The short fur is prized for its shine, and the animals are bred in a dizzying array of colours, like sapphire, palomino and mahogany. Pelts are turned into coats, hats and accessories, some destined for the catwalks of Milan, Italy, and New York.
The precise amount of public money that's been spent trying to rescue the mink industry after global prices took a nosedive in 2014 remains secret, however.
The federal Department of Agriculture refuses to release information on payments to the sector, even under access-to-information laws, citing among other things "international affairs" and "economic interests of certain government institutions."
Statistics Canada, however, notes that in Nova Scotia more than $85 million in federal and provincial payments, including Agristability, have flowed since 2014 to a statistical category dominated by the mink industry.
It makes the sector by far the largest recipient of agricultural aid in the province, which once boasted well over 100 fur farms and is the country's leading producer.
"Whether it was a good investment or not, history will tell us," Nova Scotia Agriculture Minister Keith Colwell acknowledged in a March interview.
In receiving Agristability, the mink industry is tapping into a program available to other agricultural sectors. It is meant to backstop farms hit by a year or two of financial hardship. Farmers are charged a fee to enrol, and receive payments through a formula that kicks in if their margins drop by 30 per cent or more.
The program is also not designed to "mask" market signals. Support erodes if bad seasons pile up, and payments to the mink industry have subsequently declined in the last couple of years.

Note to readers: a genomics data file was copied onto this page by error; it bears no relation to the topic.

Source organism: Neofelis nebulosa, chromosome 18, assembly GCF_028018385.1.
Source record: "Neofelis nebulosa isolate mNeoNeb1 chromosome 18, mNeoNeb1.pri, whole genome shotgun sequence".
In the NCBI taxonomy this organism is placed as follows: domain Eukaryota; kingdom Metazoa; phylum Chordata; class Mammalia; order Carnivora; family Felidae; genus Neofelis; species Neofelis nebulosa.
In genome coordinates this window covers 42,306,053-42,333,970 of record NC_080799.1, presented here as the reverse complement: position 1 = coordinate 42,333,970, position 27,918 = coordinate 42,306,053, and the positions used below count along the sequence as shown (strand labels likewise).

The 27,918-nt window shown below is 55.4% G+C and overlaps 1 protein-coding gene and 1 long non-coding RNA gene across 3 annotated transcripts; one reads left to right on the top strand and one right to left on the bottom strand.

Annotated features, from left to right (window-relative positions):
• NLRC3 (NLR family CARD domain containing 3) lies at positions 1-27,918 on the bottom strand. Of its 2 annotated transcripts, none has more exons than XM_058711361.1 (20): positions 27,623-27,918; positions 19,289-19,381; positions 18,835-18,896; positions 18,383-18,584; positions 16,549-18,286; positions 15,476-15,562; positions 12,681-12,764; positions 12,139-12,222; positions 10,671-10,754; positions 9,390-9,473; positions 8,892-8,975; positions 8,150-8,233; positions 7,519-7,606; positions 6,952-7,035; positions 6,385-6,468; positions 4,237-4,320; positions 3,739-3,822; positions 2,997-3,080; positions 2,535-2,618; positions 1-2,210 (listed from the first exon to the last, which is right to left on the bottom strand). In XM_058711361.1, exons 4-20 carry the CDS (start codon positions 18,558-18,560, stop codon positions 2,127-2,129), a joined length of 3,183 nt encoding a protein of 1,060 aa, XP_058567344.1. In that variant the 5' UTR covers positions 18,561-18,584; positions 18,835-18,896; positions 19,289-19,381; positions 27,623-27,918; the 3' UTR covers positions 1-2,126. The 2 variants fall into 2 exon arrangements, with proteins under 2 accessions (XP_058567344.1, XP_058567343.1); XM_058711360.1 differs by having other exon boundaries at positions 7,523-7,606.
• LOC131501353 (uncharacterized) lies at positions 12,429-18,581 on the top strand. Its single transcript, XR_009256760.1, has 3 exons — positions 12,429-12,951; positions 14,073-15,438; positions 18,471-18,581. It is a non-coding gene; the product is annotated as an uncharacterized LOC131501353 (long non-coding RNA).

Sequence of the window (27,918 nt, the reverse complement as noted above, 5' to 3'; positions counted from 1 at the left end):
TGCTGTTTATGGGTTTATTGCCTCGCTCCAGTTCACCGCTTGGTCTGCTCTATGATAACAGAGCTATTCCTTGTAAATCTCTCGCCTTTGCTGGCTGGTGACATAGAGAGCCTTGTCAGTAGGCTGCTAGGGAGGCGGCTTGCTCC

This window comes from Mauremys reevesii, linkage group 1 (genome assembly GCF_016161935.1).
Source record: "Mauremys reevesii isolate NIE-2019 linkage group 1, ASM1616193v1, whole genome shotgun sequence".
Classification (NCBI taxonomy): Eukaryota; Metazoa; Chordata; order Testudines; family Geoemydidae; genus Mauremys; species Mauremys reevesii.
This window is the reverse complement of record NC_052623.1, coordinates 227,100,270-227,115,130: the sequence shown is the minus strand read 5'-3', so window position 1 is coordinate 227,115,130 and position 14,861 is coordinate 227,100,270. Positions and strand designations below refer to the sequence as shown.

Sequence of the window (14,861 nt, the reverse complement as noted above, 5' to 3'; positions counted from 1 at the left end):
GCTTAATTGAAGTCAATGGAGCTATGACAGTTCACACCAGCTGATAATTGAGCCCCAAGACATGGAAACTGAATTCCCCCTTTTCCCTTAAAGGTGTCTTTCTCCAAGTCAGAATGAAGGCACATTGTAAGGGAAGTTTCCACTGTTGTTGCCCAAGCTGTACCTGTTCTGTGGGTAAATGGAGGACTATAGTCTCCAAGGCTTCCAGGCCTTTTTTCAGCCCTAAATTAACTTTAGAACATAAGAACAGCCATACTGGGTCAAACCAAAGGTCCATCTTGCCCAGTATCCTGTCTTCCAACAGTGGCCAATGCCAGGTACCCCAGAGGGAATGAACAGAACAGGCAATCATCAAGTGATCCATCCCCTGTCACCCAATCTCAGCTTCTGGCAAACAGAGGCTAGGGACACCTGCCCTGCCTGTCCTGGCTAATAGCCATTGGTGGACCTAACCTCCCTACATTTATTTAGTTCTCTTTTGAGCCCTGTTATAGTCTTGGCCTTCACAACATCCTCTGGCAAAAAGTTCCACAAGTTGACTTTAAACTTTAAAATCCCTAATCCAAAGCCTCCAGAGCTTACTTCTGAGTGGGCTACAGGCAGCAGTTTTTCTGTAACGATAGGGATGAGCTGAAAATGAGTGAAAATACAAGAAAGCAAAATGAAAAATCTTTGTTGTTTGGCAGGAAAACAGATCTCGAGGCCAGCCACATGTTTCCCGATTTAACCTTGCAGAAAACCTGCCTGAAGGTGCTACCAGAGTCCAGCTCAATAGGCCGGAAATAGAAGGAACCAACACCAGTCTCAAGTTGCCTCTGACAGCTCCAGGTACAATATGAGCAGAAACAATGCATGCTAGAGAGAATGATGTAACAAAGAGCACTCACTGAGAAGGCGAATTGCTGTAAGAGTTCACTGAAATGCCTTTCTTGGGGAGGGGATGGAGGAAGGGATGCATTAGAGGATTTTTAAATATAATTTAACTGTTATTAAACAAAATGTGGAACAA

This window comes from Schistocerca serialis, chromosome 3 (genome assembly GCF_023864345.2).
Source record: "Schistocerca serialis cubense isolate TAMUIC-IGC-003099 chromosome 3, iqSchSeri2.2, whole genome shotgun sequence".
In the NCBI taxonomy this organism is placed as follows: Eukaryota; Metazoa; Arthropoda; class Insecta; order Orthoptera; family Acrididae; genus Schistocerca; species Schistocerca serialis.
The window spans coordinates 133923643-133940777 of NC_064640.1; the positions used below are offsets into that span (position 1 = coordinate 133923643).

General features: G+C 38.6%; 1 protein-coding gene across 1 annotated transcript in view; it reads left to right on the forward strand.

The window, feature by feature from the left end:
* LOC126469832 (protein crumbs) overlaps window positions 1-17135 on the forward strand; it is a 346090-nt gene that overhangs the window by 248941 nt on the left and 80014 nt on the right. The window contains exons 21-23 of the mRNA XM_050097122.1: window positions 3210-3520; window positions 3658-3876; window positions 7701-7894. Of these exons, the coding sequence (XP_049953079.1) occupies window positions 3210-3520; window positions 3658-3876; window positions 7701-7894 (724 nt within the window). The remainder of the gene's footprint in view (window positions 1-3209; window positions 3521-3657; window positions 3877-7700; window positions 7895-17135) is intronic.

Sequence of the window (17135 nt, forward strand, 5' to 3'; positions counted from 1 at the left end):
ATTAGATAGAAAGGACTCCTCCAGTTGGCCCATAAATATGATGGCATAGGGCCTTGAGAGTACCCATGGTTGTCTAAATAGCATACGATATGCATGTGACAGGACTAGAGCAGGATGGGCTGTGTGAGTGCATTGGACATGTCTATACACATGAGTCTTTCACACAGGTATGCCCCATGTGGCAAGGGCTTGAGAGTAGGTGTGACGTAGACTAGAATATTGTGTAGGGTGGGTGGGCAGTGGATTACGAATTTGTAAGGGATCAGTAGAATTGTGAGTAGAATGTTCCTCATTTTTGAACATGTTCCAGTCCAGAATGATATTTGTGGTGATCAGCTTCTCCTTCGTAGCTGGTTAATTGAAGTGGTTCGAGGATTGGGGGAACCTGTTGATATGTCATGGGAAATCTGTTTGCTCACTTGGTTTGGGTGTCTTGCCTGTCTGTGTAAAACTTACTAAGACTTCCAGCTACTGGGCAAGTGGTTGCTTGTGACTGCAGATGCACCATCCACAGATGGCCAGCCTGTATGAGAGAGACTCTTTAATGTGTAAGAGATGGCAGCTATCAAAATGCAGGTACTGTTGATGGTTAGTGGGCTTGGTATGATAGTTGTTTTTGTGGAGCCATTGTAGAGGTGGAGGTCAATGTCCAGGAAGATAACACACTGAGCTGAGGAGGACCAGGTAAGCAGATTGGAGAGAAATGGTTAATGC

Defenders point to boom times when mink pelts were Nova Scotia's largest agricultural export, meaning jobs for several thousand people, particularly in the province's Digby and Yarmouth counties where the development of "jet black" mink in the 1950s had drawn international attention.
In the heady days of 2012 and 2013, when Russian and Chinese appetite for pelts seemed insatiable, mink farming brought nearly $130 million of foreign money into the province in a single year.
"Certainly, the last few years the industry has taken money back from government," said Matt Moses, a mink farmer in Berwick, N.S. "But when the industry is profitable it very quickly can offer up tremendous benefit to some of the depressed rural communities of the province and create a nice inflow of export dollars."
Pelts eventually topped $100 apiece, far beyond the $45 or so needed to produce them. New farms popped up, while established operations expanded. Production in Europe and Asia, home to most of the world's fur supply, soared.
But then Russia was hit by a financial crisis and Chinese purchasing slowed. Prices spiralled downward, to as low as $20 a pelt. Making matters worse, many Nova Scotia farms were being pummeled by Aleutian disease, a contagious virus spread among mink that forced some operators to cull their entire herds.
To some observers the price crash was a predictable endpoint for an industry that has traditionally cycled through booms and busts.
"When I seen it was a $100 a skin, I thought this is not sustainable. After all, it's just a mink. They can produce them. It's not like a rare diamond," said Mark Downey, the chief executive of Fur Harvesters Auction Inc., a North Bay, Ont., company that specializes in fur from trapping.
"And the global production after that, when they hit $100, it just kept ramping it up and it got to the point where it was just too many mink on the market. They flooded the market, oversupplied the demand. And that's where we're at right now."
In Canada, overheated production was fuelled in part by financing from banks, fur marketing co-operatives, private auction houses and Crown agencies, including the Nova Scotia Farm Loan Board.